Tennis News Wire -
The future of the mixed team competition, the Hopman Cup, appears to be in firm hands with the announcement by the ITF that it has signed an agreement with Tennis Australia under which Tennis Australia will be contracted to provide services to the event for the 2013 and 2014 events which includes a Tournament Director, player procurement and an operations manager
Under the agreement, Hopman Cup will be returned to the Australian Open Series ahead of the 2013 event, which will be the first time it has held that distinction since 2007.
However, Daily Tennis has learned of an impending dispute between the ITF and the WTA over whether the WTA will continue to fine players for partaking in the Hopman Cup, which is an exhibition.
An ITF spokesperson claimed that there is now an agreement in place where the WTA will no longer fine players, but a WTA spokesperson says its rules still apply to Hopman Cup, whereby any player who participates in a non-tour exhibition the same week as Premier Mandatory tournament like Brisbane will be fined.
January 2012 was the first time that the WTA decided not to grant its players an exemption to play in Hopman Cup as Brisbane - which is owned by Tennis Australia - had agreed to upgrade to Premier status and would not have done so unless it knew it could attract top players without having to compete in exhibitions with no recourse.
In January, the Hopman Cup and the ITF agreed to pay WTA player fines somewhere in the range of $400,000 for its participants in the 2012 tournament The fines are tiered based on ranking. The tournament is believed to have paid $100,000 a piece for then No. 1 Caroline Wozniacki and No. 2 Petra Kvitova, $75,000 for then No. 5 Li Na, and various fines for Marion Bartoli, Bethanie Mattek-Sands, Anabel Medina and Tsvetana Pironkova. Apparently the Hopman Cup was also healthy enough this year to put up what is believed to be at least $1 million in appearance fees and guarantees.
Last week, the ITF decided to let longtime tournament director Paul McNamee go and not award the contract to the West Australian government, instead choosing Tennis Australia, which has been lauded for building a comprehensive summer series of events.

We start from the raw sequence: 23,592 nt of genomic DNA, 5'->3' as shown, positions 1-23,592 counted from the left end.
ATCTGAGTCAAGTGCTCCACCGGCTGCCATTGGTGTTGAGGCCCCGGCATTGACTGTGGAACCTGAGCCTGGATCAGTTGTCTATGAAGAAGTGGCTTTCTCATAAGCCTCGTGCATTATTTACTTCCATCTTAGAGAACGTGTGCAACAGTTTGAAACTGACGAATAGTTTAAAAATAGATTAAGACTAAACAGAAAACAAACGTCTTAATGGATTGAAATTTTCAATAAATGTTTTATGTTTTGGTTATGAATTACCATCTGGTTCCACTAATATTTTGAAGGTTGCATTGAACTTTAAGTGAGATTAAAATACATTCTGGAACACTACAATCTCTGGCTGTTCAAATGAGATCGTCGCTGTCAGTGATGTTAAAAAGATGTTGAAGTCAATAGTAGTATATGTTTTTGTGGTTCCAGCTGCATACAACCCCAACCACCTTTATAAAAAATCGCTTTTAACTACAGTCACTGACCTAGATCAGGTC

Now Tennis Australia, which owns Brisbane, can decide which players it wants at its two events. In a sense, it will be competing with itself,, but at least it can measure the costs and decide what is the most productive way to build its player fields.
McNamee, who lost two challenges for the Tennis Australia's presidential role from 2009 to 2010, was not pleased with the decision to let him go and cited potential conflicts
"We all know Tennis Australia has wide tentacles and I think the disappointing thing is their antagonistic behavior towards the event since 2007," McNamee told the Sunday Times. "It was a unilateral decision by Tennis Australia to kick the Hopman Cup out of the Australian Open Series, yet today, we're seeing Tennis Australia is very happy to reinstate that. On the one hand, I think that pattern of behavior is on record, and then secondly is the conflict of interest that an owner of an event in the same week seeking the same star players has."
Tennis Australia president Steve Healy disagreed.
"I don't accept what others have said about the conflict of interest," he said. "The fact that we run Brisbane at the same time - there are plenty of players to go around - I just don't see any reason why we can't maintain or even improve the quality of the field."
The Homan Cup will move to Perth Arena next year, which will allow it to increase attendance by 4000 people per session. In order to fill those seats though, the event will have to attract big names, so its conceivable that Tennis Australia will try and bring in some more big names from the ATP Tour, as the ATP does not fine players for playing exhibitions during its 250-level tournament weeks.